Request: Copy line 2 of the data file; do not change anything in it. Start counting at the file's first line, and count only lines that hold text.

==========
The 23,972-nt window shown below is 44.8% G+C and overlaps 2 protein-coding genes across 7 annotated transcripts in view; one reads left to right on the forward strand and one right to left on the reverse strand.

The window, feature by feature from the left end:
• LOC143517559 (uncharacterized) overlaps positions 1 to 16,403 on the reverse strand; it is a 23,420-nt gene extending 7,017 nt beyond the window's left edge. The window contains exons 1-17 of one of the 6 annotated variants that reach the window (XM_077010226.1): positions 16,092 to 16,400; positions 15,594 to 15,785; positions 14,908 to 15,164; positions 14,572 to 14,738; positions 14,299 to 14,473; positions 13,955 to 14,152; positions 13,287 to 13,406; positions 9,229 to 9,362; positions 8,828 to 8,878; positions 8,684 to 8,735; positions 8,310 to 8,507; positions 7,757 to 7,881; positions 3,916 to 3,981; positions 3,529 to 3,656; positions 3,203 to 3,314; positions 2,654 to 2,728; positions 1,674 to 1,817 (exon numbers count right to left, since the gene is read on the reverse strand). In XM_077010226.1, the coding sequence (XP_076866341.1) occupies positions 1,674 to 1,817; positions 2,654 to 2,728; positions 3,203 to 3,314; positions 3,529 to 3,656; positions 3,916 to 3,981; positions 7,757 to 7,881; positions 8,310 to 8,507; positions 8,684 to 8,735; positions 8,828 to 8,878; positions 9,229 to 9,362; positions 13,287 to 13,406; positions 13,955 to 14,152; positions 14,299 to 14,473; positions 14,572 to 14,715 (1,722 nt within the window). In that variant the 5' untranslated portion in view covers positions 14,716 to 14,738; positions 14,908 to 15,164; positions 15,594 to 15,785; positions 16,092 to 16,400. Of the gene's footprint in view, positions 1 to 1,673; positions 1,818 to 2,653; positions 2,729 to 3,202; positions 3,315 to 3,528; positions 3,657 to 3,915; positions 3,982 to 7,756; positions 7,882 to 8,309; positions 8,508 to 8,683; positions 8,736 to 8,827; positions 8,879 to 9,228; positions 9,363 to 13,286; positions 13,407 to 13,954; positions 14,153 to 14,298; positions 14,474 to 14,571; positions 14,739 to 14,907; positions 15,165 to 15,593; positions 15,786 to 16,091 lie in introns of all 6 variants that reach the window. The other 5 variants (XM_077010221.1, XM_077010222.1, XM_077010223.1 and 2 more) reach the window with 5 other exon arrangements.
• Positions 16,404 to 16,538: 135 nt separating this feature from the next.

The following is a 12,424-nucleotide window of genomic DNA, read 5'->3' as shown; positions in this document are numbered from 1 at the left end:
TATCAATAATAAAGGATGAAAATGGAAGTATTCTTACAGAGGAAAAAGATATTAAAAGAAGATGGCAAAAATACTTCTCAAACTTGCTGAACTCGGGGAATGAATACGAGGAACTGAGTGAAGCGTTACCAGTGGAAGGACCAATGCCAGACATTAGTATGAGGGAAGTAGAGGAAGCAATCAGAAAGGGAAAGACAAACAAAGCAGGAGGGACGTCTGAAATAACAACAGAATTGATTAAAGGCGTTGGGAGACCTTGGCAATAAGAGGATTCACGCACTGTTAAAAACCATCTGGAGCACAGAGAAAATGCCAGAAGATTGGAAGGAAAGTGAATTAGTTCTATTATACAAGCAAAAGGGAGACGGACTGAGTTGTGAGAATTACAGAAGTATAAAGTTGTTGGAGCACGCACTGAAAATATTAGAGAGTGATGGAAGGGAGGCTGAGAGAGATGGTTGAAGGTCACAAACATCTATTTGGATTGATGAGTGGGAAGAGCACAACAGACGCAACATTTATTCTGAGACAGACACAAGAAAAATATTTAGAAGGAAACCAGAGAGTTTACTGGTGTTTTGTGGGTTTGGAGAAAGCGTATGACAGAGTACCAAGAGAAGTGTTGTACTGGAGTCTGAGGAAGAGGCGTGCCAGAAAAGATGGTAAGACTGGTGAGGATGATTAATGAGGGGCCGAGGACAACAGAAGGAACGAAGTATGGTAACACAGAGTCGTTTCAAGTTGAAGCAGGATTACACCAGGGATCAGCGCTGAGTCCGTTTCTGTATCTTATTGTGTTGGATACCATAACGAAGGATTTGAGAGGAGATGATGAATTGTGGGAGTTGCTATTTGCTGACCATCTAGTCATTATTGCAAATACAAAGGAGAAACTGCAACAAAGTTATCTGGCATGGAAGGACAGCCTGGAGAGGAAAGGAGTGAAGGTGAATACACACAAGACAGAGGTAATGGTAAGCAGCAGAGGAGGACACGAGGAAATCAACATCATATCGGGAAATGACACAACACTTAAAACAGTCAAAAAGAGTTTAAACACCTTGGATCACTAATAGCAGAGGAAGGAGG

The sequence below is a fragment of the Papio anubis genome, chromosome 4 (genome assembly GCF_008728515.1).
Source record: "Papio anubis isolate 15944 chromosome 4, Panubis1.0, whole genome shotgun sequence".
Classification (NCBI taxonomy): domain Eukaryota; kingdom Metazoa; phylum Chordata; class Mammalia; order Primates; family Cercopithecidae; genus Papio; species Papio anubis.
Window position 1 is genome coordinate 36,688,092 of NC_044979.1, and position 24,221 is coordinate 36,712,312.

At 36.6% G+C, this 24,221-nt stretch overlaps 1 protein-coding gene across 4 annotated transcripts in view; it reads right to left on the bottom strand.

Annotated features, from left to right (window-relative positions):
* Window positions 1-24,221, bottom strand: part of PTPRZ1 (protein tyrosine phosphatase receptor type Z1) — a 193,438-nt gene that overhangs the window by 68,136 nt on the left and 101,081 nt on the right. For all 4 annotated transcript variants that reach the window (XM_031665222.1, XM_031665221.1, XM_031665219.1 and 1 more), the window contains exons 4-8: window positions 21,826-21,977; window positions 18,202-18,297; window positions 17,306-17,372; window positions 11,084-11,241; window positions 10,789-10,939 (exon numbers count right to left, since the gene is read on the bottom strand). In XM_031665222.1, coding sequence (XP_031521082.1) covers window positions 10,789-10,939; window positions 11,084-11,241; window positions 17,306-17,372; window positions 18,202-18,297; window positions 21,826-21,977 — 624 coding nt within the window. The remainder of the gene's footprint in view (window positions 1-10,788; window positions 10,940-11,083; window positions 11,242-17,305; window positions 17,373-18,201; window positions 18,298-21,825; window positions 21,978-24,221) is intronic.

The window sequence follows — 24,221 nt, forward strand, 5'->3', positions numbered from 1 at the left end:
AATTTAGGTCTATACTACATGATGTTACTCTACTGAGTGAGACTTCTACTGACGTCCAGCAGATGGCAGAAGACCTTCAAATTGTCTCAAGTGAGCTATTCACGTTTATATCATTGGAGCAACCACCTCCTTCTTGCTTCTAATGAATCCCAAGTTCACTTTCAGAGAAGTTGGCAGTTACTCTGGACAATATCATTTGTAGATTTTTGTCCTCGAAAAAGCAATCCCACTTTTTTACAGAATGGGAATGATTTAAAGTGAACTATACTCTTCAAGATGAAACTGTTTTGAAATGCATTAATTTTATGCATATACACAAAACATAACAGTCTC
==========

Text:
The window, feature by feature from the left end: